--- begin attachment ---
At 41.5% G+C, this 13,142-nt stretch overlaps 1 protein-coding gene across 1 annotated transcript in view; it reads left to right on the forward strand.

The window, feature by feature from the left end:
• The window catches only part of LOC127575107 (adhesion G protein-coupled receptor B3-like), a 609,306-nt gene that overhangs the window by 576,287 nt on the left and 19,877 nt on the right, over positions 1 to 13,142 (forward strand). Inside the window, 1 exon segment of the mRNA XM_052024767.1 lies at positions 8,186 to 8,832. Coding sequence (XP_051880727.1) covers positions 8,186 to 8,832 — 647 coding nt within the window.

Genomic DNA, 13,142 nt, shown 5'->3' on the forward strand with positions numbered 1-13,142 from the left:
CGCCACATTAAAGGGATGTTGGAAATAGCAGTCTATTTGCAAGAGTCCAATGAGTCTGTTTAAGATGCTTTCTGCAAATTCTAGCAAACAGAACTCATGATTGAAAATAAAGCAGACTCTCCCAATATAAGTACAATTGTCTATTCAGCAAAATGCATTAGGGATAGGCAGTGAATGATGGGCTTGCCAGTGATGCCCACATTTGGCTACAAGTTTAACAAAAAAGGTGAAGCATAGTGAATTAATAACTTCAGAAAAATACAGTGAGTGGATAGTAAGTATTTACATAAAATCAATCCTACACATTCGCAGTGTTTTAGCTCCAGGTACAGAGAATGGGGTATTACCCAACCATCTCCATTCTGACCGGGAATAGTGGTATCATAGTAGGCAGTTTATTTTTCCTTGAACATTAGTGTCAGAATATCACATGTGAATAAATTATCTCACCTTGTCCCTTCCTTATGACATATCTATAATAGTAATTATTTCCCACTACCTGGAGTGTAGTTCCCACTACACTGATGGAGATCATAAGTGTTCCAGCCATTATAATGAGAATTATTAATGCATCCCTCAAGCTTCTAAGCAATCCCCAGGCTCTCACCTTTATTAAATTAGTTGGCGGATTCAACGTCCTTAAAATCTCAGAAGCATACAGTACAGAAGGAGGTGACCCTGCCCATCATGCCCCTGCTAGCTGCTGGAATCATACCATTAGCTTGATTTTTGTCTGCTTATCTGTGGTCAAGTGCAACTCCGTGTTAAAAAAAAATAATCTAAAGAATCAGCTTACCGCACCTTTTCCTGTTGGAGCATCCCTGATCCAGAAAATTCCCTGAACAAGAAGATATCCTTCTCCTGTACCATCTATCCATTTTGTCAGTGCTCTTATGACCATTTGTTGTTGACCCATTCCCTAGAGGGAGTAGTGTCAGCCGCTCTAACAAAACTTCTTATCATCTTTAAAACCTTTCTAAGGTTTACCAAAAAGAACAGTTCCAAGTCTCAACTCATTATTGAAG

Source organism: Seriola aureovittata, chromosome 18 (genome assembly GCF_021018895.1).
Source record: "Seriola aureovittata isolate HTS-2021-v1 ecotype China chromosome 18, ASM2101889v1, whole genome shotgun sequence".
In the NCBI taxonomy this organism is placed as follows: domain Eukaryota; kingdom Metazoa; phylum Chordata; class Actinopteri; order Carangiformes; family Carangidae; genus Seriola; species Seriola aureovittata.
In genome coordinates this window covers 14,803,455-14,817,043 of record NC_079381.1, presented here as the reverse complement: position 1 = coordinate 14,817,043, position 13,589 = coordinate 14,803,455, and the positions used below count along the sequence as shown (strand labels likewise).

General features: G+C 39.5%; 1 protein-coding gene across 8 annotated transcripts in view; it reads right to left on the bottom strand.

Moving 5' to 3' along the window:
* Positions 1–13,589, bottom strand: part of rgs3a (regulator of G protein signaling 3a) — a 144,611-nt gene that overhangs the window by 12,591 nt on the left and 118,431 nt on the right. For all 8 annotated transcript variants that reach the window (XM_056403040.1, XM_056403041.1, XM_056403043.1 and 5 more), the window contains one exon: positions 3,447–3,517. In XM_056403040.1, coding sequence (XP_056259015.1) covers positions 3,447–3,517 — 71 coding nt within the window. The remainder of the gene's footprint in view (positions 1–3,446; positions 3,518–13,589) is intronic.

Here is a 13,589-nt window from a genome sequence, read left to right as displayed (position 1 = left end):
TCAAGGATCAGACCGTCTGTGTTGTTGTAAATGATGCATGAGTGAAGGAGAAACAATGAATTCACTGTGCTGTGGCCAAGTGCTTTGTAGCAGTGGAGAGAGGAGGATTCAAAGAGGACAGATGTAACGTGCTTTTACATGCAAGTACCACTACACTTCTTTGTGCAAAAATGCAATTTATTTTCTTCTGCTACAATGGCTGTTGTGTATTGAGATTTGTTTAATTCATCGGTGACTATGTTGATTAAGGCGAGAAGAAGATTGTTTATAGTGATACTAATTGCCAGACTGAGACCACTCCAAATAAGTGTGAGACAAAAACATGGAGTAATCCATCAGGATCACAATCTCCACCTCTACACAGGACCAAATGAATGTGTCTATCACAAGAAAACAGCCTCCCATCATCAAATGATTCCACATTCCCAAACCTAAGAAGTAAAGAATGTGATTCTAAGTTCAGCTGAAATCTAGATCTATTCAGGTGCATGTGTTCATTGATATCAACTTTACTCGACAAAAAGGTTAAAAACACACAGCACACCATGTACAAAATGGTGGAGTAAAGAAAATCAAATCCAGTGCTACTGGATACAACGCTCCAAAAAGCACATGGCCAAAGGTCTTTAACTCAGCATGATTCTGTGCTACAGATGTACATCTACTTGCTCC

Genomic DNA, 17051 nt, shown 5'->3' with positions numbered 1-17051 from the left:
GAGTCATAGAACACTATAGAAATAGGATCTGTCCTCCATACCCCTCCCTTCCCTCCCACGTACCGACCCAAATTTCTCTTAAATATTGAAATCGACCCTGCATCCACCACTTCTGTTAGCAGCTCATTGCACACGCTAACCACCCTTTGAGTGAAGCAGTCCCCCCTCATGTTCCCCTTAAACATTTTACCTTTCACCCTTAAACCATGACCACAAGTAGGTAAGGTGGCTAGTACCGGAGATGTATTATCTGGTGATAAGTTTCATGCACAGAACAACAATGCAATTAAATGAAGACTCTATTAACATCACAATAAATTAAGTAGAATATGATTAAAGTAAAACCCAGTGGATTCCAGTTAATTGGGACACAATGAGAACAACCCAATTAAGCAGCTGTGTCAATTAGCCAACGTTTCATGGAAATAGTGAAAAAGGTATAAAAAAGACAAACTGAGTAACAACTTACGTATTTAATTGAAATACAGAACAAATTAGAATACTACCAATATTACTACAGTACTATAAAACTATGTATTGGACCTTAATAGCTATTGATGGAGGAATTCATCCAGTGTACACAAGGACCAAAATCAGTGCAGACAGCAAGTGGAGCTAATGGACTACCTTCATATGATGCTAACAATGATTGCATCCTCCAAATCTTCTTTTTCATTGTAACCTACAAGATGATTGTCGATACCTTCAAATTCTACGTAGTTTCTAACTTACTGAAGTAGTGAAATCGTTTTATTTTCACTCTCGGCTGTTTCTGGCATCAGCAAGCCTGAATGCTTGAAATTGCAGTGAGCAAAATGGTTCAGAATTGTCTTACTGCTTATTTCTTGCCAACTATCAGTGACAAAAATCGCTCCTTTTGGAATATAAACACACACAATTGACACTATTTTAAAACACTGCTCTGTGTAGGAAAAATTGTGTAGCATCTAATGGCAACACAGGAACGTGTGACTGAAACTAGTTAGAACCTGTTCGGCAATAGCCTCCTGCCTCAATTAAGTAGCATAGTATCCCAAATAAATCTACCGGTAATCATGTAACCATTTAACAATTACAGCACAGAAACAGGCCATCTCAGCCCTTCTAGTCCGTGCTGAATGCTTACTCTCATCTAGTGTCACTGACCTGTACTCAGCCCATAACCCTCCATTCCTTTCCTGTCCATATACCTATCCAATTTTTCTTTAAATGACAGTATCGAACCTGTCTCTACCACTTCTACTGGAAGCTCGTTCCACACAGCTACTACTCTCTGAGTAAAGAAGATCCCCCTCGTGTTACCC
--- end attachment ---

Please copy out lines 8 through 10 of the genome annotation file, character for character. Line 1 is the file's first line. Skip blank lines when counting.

In the NCBI taxonomy this organism is placed as follows: domain Eukaryota; kingdom Metazoa; phylum Chordata; class Actinopteri; order Carangiformes; family Carangidae; genus Seriola; species Seriola aureovittata.
In genome coordinates this window covers 14,803,455-14,817,043 of record NC_079381.1, presented here as the reverse complement: position 1 = coordinate 14,817,043, position 13,589 = coordinate 14,803,455, and the positions used below count along the sequence as shown (strand labels likewise).

General features: G+C 39.5%; 1 protein-coding gene across 8 annotated transcripts in view; it reads right to left on the bottom strand.